Seven Years of Uranium Alloy Development at Weldon Spring, 1959/1966. Page: 35 of 47
This report is part of the collection entitled: Office of Scientific & Technical Information Technical Reports and was provided to Digital Library by the UNT Libraries Government Documents Department.
The following text was automatically extracted from the image on this page using optical character recognition software:
The abandonment of the dingot process for direct fabrication to fuel cores
eliminated the circumstance calling for an alpha phase vacuum anneal to control
the hydrogen content. Without this incentive, there'has not appeared to be
sufficient benefit from the polygonization effect to justify the cost of the
extra heat treatment. Without active interest, therefore, from the reactor
sites, this aspect of grain size control has not been:-pursued further.
MECHANICAL AND PHYSICAL PROPERTIES OF URANIUM ALLOYS
A number of limited test programs were undertaken to explore various physical
and mechanical properties of uranium alloys as.support to the programs at, the
reactor sites devoted to a search for fuel that would resist higher tempera-
tures of and prolonged exposures to irradiation. Some of these have not been
carried to a logical conclusion largely because of lack of manpower to perform
the necessary bulk of testing.
Hot Hardness Testing (Creep Penetration Tests)
In the early stages of the search originating at Savannah River for an alloy to
provide an improved fuel element, the possibility was entertained that creep
strength of the alloys at high alpha temperatures might play a critical role in
determining the degree to which a-given alloy might be resistant to swelling
during irradiation. Since high temperature creep testing is a laborious and
expensive experimental procedure, it was proposed that a correlation be sought
with hot hardness. In the reporting of these tests, this property was referred
to as "creep penetration."30,5,58
A considerable experimental effort devoted to this program at Savannah River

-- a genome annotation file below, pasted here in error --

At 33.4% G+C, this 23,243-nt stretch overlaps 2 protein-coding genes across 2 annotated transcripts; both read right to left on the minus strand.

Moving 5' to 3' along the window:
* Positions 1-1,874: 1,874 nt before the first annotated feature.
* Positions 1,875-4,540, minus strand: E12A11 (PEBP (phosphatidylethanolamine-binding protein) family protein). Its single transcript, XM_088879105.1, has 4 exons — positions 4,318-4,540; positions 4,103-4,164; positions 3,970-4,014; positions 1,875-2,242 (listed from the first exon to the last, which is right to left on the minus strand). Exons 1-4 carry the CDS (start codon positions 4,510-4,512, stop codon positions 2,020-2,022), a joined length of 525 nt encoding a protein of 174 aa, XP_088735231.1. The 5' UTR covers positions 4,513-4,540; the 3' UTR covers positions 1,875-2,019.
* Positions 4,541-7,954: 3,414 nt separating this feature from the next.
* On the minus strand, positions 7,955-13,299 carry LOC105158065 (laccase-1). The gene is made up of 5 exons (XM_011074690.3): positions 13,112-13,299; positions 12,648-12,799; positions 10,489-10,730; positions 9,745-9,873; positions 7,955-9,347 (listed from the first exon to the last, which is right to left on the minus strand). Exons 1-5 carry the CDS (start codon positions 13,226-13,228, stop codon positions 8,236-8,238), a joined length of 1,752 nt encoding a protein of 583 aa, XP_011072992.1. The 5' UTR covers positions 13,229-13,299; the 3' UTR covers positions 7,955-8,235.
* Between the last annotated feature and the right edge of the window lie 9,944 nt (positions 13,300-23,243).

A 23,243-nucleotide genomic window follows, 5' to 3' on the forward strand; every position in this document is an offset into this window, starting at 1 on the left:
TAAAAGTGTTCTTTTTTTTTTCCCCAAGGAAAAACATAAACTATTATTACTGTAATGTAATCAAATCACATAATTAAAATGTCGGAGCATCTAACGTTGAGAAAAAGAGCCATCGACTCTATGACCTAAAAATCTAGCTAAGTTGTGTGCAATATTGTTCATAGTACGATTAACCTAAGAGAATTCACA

was supplemented at Weldon Spring by a series of tests designed to appraise and
improve the test procedure and to explore its validity. The parameters which
were studied included the effects of load, time, alloy content, and heat
As might be expected, it was promptly found that close temperature control was
essential since hot hardness varies sensitively as the temperature rises. It
was, also demonstrated that loading with a lever was considerably superior to
spring loading. Errors were encountered with spring loading that were two
orders of magnitude greater than the small (+ 2 pound) error derived from a
lever in the 400-800 pound application range.
The indentations recorded were shown to bear an exponential relationship to the
applied load regardless of temperature, and an equation could readily be
determined to express the behavior for any given alloy at any given temperature.
As also might be expected, the type and quantity of alloy addition proved to be
a most sensitive parameter in determining the resistance to flow under the
indentor. Alloys containing 1000 ppm molybdenum were particularly superior in
this respect. The resistance to indentation appeared, however, to be related
to' the amount of alloy in solid solution and not to the presence of the fine
precipitate that is postulated to improve in-reactor dimensional stability.
. . . . . . .
Here’s what’s next.
This report can be searched. Note: Results may vary based on the legibility of text within the document.
Tools / Downloads
Get a copy of this page or view the extracted text.
Citing and Sharing
Basic information for referencing this web page. We also provide extended guidance on usage rights, references, copying or embedding.
Reference the current page of this Report.
Fellows, J. A. Seven Years of Uranium Alloy Development at Weldon Spring, 1959/1966., report, January 1, 1966; Weldon Spring, Missouri. (https://digital.library.unt.edu/ark:/67531/metadc1033773/m1/35/: accessed March 20, 2019), University of North Texas Libraries, Digital Library, https://digital.library.unt.edu; crediting UNT Libraries Government Documents Department.